Ride-hailing apps Lyft and Uber said they will cover all the legal fees of any of their drivers who are sued under Texas's restrictive new abortion law.
The law, which went into effect this week, bans abortions after about six weeks of pregnancy. It lets private citizens sue anyone who helps someone obtain an abortion, including by providing a ride to a clinic. That's raised concerns that ride-hailing drivers could be sued simply for transporting passengers.
"Drivers are never responsible for monitoring where their riders go or why. Imagine being a driver and not knowing if you are breaking the law by giving someone a ride," Lyft said in a statement on Friday.
"Similarly, riders never have to justify, or even share, where they are going and why. Imagine being a pregnant woman trying to get to a healthcare appointment and not knowing if your driver will cancel on you for fear of breaking a law. Both are completely unacceptable."
The statement was signed by Lyft CEO Logan Green, President John Zimmer and General Counsel Kristin Sverchek.
Green described the law on Twitter as "an attack on women's access to healthcare and on their right to choose."
He said Lyft is also donating $1 million to Planned Parenthood "to ensure that transportation is never a barrier to healthcare access."
Uber CEO Dara Khosrowshahi said on Twitter that Uber would follow Lyft's lead.
"Team @Uber is in too and will cover legal fees in the same way. Thanks for the push," he wrote, quoting Green's announcement of Lyft's driver defense fund.
The Texas-based dating app Bumble said this week it's creating a fund to support reproductive rights and help people seeking abortions in the state. The CEO of Match, which owns dating apps including Tinder and is also based in Texas, said she would personally create a fund to help employees and their dependents who are affected by the law.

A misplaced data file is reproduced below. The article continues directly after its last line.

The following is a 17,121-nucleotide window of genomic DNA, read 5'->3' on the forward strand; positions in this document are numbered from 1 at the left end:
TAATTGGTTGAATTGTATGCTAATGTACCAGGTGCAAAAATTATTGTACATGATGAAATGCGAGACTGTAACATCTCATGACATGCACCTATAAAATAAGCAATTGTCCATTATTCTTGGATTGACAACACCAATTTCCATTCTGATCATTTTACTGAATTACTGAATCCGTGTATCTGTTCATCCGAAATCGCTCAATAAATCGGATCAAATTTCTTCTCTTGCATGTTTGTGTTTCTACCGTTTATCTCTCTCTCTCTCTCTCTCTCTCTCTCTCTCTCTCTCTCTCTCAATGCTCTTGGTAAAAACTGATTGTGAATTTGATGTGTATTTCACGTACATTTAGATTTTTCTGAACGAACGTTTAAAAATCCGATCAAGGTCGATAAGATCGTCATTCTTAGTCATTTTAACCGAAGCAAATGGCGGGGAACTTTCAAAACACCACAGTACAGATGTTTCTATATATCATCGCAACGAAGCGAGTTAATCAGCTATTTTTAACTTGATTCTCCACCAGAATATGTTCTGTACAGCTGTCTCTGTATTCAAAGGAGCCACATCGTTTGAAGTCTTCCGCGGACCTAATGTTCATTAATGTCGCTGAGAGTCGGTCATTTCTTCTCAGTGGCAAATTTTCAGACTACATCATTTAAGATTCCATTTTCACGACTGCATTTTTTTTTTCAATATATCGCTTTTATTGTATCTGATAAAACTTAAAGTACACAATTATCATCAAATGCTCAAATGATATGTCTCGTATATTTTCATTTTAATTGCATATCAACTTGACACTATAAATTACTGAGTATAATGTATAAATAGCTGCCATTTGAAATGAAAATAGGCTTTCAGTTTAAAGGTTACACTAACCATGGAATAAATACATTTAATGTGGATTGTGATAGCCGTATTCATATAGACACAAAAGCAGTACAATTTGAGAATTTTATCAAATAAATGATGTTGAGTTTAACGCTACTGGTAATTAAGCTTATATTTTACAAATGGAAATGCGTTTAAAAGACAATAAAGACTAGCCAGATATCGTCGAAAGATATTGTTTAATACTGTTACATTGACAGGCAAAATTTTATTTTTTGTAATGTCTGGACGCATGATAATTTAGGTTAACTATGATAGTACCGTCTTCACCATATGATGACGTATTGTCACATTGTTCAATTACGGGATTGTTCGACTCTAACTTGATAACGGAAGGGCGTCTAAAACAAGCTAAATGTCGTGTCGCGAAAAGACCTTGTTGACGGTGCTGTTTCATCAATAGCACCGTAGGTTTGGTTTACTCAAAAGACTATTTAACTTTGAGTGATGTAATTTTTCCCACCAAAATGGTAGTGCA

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The restrictive new abortion law that went into effect last week in Texas lets private citizens sue anyone who helps someone obtain an abortion, including by providing financial assistance or transportation to a clinic. Now some businesses are preparing for the possible impact. NPR's tech correspondent Shannon Bond has more.
SHANNON BOND, BYLINE: People who successfully sue under the new Texas law can win thousands of dollars in damages from anyone involved in providing an abortion or even just driving someone to a clinic. Here's University of Texas law professor Elizabeth Sepper on NPR's Weekend Edition Sunday.
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ELIZABETH SEPPER: It's $10,000 per person per abortion, so you could imagine a doctor, a nurse, a receptionist, a Uber driver. So the bounty adds up rather quickly.
BOND: That's alarming ride-hailing companies like Lyft and Uber and the people who drive for them Lyft's top lawyer Kristin Sverchek told CNN...
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KRISTIN SVERCHEK: We were also hearing from our drivers who are very concerned about what this means for them. Are they under some obligation to monitor where their riders are going and why?
BOND: Now Lyft says it will cover all legal fees for drivers if they're sued under the new Texas law.
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SVERCHEK: We both wanted to come out strongly in support of a woman's right to choose as well as make our drivers feel OK. We did not want them being in this untenable position of not knowing whether their behavior was OK or not.
BOND: Sverchek says Lyft will offer the same protection to its drivers in any state that passes a similar law. Rival Uber quickly followed, with CEO Dara Khosrowshahi saying his company would also cover drivers' legal fees. So far, there have not yet been any reports that drivers are being sued in Texas. Uber and Lyft, both based in San Francisco, are two of just a handful of companies to speak out so far about the Texas abortion ban. The dating app Bumble, which is headquartered in Austin, is creating a fund to support reproductive rights and help people seeking abortions. The Match Group, which owns Tinder, is also based in Texas. Its CEO is personally offering financial help for employees and their dependents who are affected by the law.
Shannon Bond, NPR News. Transcript provided by NPR, Copyright NPR.